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Associate Director


The Stanford Center for Precision Mental Health & Wellness

A new approach to mental health is on the horizon. And it will be more transformative than any of us can possibly imagine. It is empowered by an understanding of our own brain. The greatest innovations and opportunities to scale are ahead of us. We want to be part of this transformation in our lifetime. This is why we founded the Center for Precision Mental Health and Wellness. We need great scientists, entrepreneurs, and trailblazers to build this new world for mental health.

Mental disorders touch us all. Their impact is felt across the lifespan, but mental disorders are the most common health problem for young people. All too often they are terminal. Currently, mental disorders are diagnosed by clinical observations. There are no tests to aid diagnosis, subtyping, or treatment selection. Individuals often cycle through a series of therapies, hoping that one of them will work. The longer it takes to find the right treatment, the less likely it is that any subsequent one will work. Getting the ‘right treatment’ at the first intervention is paramount. Patients really want to know what treatment will work best for them and not what works on average. They also want a new language to break through the stigma and silence surrounding mental disorder.

Our Center combines high tech, data, and neuroscience to detect different types of mental disorders more precisely and associate them with specific treatment outcomes. This approach is doing for mental health what has occurred in other medical domains such as cancer treatment: advancing clinical practice by personalizing and matching treatments more effectively to each version of the underlying disease. Instead of waiting till the equivalent of “stage 4” of a mental illness, when a person loses hope and feels that suicide is the only choice, we might be able to detect the problem early, at something like “stage 1” or even before onset of a mental disorder, intervening preemptively. Clinicians can then strategically select the most effective treatment for each person, get it to them sooner, and keep them well longer.

The “Framingham study” was a moonshot that transformed how we understand and care for our heart. No longer do half of American adults die from heart disease. The Framingham study taught us that to accelerate findings into practice, we need to embed our research within local communities, study real world cohorts, and partner with visionaries. It gave us an understanding of the biology of our heart, and we use it to develop sensors that track our heart health and alert us to when we need a more detailed assessment. Now is the time to make the same transformation for mental health.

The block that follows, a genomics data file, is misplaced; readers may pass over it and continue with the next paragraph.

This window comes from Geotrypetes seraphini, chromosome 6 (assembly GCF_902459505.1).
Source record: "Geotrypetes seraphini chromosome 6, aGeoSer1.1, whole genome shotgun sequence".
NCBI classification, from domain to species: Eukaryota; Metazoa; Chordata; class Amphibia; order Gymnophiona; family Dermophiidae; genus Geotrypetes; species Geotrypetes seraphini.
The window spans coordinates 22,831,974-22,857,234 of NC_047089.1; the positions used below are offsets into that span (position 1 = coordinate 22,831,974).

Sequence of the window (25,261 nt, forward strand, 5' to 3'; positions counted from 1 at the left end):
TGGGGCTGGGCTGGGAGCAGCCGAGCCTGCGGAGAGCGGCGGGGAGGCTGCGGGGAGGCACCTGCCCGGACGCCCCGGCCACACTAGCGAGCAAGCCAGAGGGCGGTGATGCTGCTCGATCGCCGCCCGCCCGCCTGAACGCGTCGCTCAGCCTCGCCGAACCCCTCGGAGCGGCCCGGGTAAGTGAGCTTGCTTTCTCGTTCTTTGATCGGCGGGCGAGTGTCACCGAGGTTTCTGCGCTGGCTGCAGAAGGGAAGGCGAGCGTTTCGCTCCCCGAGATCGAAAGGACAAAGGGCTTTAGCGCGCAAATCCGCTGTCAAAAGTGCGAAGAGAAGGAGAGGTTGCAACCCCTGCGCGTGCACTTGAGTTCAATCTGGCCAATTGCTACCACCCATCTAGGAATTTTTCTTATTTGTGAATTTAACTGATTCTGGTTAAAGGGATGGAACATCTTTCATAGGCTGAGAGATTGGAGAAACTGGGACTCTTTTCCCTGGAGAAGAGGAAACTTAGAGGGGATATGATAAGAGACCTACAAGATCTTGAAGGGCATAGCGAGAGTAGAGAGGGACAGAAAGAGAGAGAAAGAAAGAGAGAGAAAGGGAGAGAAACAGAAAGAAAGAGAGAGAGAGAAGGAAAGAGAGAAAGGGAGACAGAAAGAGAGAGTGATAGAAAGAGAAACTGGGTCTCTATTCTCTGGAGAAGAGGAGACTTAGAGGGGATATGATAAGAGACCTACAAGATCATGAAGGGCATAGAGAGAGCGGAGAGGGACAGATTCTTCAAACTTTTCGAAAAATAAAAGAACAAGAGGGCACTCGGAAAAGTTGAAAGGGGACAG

To accelerate change, our Center is unified around three research thematic areas: 

Precision Preventions and Diagnostics. Develop precise tests for detecting mental illness and risk factors. Integrate circuit, behavioral, and physiological measures, across the lifespan. Improve quality of life and reduce suicidality.

Precision Treatment Matching. Optimize neuroscience-based measures to get the right treatment to each person sooner. Limit trial-and-error. Include medication, neuromodulation, behavioral and digital treatments, across the lifespan. Keep people well longer and reduce suicidality.
Precision Strategies for Novel and Exploratory Therapeutics. Advance new treatments, including selective ‘repurposed’ compounds, entactogens, ketamine, psychedelics, and digital therapies. Use neuroscience-based measures to understand benefits and risks, who they are effective for and why.
Our Center is the symbiosis for accelerating progress in each area and for igniting new discovery. Stanford's preeminence in precision mental health depends on active collaborations between disciplines and dynamic engagements with scientific, clinical, and industry trailblazers. Our Center has a vital partnership between Stanford and the Precision Medicine Core of the Mental Illness Research, Education and Clinical Center of Excellence (MIRECC) at the Palo Alto VA. We purposefully translate insights from human clinical studies back to basic science models. Our research members are experts in each of the discipline areas necessary for transforming mental health, including clinical neuroscience, basic neuroscience, psychiatry, psychology, engineering, brain imaging, biomarkers, innovative trial design, medicines, therapies, psychedelics, biomedical data sciences, computation, sensors, and public health.

Join us in creating a transformative approach to mental health.

Leanne Williams, Ph.D.
Director of the Stanford Center for the Precision Mental Health and Wellness

To learn more, read The Lancet Psychiatry Insight Profile 'Leanne Williams: fighting stigma through imaging'

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